Star Trek VI: The Undiscovered Country Movie Review
Star Trek 5 showed that Captain Kirk and his crew were growing old but Star Trek 6: The Undiscovered Country gives them new life. It is, by far, the most superior Star Trek film and one of the best overall science-fiction movies available. Lush graphics, strong acting, and a superb plot make Star Trek 6 a winner.
From beginning to end, the audience receives a wide array of visual graphics. In the beginning, Sulu's ship is struck by a magnificent shock wave that puts the Nexus, in Generations, to shame. In the end, the Excelsior and the Enterprise attempt to take out the Klingon Bird of Prey in a stupendous and stunning battles with explosions, lasers, and anything else I didn't mention. The graphics make all the other "Star Trek" movies, with First Contact as an exception, look out of date.
The Undiscovered Country wraps up some loose ends created in other "Star Trek" movies in an excellent story line. In the first movie, there was no plot. The second: revenge. The third: A continuation. The fourth: Humpback whales. The fifth: God. And the sixth: Conspiracies, assassinations, exiles, adventure, space battles, prison escapes, and peace treaties. Kirk must face his hatred of the Klingons (for killing his son) and decide whether he should help a desperate race or bring them to their knees. The peace treaty is something that builds the foundation for "The Next Generation" universe. Nevertheless, plot aside, the assassination scene is not only the basis of the entire plot but it also looks cool. It's scenes like these, one after another, that makes Star Trek 6 so good.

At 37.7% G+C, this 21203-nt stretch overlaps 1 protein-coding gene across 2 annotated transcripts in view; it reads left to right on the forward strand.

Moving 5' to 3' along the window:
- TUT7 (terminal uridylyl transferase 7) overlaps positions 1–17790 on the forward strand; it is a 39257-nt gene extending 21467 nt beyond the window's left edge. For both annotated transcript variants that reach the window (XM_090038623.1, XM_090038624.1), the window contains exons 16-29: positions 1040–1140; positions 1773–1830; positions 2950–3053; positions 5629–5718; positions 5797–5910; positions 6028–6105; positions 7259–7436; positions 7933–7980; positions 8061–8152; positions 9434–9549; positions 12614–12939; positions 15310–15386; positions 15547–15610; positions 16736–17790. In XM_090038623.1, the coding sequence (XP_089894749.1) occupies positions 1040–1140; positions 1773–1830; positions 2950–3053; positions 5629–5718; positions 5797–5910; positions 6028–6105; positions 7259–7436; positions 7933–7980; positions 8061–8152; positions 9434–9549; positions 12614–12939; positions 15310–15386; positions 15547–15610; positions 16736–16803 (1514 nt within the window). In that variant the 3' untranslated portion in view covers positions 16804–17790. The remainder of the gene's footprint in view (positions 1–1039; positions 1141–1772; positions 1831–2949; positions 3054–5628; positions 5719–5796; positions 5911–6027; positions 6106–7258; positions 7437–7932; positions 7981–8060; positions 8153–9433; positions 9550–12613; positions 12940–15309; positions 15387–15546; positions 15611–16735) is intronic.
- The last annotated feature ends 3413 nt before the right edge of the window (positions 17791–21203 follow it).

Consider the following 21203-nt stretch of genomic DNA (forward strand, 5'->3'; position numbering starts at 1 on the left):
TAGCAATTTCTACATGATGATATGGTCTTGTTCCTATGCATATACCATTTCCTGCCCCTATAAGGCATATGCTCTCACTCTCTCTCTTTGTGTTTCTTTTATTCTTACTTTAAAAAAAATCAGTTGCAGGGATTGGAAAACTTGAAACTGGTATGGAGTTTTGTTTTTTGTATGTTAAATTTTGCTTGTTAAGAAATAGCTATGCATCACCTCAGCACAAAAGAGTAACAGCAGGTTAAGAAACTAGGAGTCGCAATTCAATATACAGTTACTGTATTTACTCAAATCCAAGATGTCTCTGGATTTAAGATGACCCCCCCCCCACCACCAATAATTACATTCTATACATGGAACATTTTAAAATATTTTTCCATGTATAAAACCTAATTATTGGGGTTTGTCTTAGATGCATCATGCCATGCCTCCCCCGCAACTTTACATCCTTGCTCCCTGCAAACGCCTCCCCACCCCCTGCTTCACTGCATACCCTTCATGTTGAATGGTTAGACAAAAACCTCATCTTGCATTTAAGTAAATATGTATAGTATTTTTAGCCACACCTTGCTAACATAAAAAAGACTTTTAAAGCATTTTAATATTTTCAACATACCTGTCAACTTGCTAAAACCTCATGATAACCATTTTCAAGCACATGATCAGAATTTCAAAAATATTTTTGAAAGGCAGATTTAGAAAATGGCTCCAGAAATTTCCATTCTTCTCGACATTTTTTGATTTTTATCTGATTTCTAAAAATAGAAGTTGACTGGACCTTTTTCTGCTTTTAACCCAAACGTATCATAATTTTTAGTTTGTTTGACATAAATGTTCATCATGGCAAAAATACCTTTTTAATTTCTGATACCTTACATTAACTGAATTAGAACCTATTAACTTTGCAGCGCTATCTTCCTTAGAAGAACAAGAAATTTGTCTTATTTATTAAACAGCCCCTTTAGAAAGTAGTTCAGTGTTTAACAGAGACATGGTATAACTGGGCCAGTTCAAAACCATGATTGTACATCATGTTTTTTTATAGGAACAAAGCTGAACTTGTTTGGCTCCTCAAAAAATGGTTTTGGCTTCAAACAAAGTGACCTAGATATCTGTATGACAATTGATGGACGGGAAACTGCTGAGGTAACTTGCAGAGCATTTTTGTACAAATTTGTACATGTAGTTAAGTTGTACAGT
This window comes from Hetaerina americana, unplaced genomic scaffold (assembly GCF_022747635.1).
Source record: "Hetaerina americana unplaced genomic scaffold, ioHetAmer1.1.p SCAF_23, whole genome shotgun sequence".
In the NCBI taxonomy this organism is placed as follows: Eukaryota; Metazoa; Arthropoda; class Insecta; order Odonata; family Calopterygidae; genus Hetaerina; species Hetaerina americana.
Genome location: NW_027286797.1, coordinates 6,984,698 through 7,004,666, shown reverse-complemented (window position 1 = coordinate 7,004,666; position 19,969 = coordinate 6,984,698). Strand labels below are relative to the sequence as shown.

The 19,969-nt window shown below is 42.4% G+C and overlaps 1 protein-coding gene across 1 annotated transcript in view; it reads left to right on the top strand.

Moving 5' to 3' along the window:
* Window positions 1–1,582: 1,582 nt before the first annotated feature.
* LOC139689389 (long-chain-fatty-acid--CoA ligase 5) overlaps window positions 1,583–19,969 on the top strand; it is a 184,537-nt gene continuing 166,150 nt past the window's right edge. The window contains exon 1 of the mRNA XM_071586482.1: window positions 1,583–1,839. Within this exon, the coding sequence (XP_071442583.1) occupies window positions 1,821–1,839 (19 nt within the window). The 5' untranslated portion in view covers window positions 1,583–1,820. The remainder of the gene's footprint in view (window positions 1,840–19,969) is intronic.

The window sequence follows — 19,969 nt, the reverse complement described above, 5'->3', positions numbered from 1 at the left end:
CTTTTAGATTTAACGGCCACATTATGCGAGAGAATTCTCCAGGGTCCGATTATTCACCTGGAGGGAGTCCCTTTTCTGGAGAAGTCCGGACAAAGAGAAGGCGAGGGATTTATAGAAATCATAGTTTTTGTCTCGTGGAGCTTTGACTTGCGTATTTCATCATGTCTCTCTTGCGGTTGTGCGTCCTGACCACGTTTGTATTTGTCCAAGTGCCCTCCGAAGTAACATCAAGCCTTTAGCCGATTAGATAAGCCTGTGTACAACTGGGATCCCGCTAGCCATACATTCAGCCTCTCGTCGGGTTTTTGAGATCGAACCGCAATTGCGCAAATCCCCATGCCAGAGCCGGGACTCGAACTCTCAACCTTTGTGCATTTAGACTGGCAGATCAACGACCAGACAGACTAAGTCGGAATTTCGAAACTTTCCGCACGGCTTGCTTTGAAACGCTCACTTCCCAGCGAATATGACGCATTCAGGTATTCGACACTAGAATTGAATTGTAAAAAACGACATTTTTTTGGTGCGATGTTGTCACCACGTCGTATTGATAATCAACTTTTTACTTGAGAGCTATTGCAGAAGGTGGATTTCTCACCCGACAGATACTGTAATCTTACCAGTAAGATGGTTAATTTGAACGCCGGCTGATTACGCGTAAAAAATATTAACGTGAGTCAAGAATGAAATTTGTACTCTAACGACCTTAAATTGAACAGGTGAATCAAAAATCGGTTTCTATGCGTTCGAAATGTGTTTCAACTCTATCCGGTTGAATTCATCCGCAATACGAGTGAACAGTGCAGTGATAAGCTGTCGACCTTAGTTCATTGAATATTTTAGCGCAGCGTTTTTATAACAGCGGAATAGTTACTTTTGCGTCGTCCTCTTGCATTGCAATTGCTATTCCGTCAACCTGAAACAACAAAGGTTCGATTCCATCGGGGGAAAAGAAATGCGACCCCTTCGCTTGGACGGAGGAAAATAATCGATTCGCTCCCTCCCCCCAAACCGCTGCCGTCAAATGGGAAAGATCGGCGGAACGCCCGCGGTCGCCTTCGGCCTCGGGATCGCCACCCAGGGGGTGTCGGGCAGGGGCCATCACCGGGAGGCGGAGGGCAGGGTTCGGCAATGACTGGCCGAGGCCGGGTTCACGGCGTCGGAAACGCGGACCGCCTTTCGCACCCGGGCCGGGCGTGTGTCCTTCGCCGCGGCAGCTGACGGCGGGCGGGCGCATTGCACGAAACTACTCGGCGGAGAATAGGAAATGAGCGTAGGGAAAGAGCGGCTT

But then there's the villain. It's been said many times in the past and it'll be said again: The bad guy makes the movie. And General Chang, the Klingon conspirator, is the perfect villain. The rich dialogue exchanged between Kirk and him, the strong presence he portrays, and his pure wickedness sets a new standard for villains. Without him, the movie would have been lost.
A "Star Trek" movie would not be the same without the same faces. The entire crew is back for their final mission, joined by some fresh faces, some good, some bad, and the screenwriters took no time to put in some "Star Trek" humor. Look for cameo appearances of Worf ("The Next Generation") and Tuvok ("Voyager"). There were a few cheesy parts, a lot of them containing Chekov, but those were minor and unnoticeable. The Undiscovered Country is by far the best "Star Trek" movie; don't let it pass you by.
Review by Erik Samdahl unless otherwise indicated.